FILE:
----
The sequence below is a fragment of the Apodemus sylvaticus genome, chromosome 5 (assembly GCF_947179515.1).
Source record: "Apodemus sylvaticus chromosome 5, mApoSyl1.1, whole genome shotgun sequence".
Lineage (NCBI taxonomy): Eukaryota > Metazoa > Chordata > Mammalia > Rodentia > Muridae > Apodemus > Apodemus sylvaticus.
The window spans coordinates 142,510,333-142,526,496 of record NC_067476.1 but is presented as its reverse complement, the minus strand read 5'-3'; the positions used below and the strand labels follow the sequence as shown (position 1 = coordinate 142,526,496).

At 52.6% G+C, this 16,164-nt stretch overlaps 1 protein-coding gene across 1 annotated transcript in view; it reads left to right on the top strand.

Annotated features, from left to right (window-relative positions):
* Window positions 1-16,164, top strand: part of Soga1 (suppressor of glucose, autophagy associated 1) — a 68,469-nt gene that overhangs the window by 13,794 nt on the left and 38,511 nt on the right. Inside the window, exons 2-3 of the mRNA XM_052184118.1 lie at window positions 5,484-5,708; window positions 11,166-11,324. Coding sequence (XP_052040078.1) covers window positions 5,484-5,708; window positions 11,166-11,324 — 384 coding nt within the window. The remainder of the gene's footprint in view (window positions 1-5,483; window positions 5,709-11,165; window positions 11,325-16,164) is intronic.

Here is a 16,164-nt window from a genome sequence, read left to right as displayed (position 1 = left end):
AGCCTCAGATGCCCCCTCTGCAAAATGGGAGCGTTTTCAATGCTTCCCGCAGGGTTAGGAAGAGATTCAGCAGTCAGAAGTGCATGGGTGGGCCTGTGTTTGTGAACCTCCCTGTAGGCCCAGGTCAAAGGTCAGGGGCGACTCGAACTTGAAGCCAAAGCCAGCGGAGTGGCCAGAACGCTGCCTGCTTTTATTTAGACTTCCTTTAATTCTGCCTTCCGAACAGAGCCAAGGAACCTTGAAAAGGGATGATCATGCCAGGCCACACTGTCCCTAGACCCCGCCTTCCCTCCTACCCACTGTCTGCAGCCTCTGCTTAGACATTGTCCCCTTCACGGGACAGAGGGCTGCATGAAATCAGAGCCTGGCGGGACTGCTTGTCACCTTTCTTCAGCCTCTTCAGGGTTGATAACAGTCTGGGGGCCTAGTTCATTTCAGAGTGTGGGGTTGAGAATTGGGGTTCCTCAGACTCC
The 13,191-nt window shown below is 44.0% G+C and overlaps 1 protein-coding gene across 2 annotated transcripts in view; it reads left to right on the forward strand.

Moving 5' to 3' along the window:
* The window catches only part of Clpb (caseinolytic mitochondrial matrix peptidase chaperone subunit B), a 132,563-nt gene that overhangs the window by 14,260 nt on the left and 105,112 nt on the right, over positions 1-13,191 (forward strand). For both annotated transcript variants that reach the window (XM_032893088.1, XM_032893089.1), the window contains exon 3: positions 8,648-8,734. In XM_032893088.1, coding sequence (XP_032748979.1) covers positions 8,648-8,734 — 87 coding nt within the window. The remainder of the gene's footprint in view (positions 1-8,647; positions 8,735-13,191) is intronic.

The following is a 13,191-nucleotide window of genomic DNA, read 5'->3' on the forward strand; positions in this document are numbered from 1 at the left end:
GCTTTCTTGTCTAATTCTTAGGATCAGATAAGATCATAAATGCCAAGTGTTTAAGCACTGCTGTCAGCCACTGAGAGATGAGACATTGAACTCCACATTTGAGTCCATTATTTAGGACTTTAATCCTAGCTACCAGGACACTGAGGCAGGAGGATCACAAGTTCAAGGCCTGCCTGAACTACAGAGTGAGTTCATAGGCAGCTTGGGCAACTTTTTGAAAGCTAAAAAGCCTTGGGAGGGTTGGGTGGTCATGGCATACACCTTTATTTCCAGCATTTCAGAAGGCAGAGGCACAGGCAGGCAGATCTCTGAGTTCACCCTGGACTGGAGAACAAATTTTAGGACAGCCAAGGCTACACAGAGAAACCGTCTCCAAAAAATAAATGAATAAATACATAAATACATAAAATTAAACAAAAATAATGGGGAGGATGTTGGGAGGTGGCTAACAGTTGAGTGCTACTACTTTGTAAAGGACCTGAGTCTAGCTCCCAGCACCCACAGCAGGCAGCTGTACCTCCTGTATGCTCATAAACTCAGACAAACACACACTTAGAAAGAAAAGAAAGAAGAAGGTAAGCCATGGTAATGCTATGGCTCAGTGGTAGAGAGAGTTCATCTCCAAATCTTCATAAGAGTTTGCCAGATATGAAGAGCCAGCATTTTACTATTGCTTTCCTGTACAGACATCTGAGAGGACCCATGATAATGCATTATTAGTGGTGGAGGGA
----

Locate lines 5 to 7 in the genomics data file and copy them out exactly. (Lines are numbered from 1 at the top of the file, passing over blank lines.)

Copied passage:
At 52.6% G+C, this 16,164-nt stretch overlaps 1 protein-coding gene across 1 annotated transcript in view; it reads left to right on the top strand.

Annotated features, from left to right (window-relative positions):
* Window positions 1-16,164, top strand: part of Soga1 (suppressor of glucose, autophagy associated 1) — a 68,469-nt gene that overhangs the window by 13,794 nt on the left and 38,511 nt on the right. Inside the window, exons 2-3 of the mRNA XM_052184118.1 lie at window positions 5,484-5,708; window positions 11,166-11,324. Coding sequence (XP_052040078.1) covers window positions 5,484-5,708; window positions 11,166-11,324 — 384 coding nt within the window. The remainder of the gene's footprint in view (window positions 1-5,483; window positions 5,709-11,165; window positions 11,325-16,164) is intronic.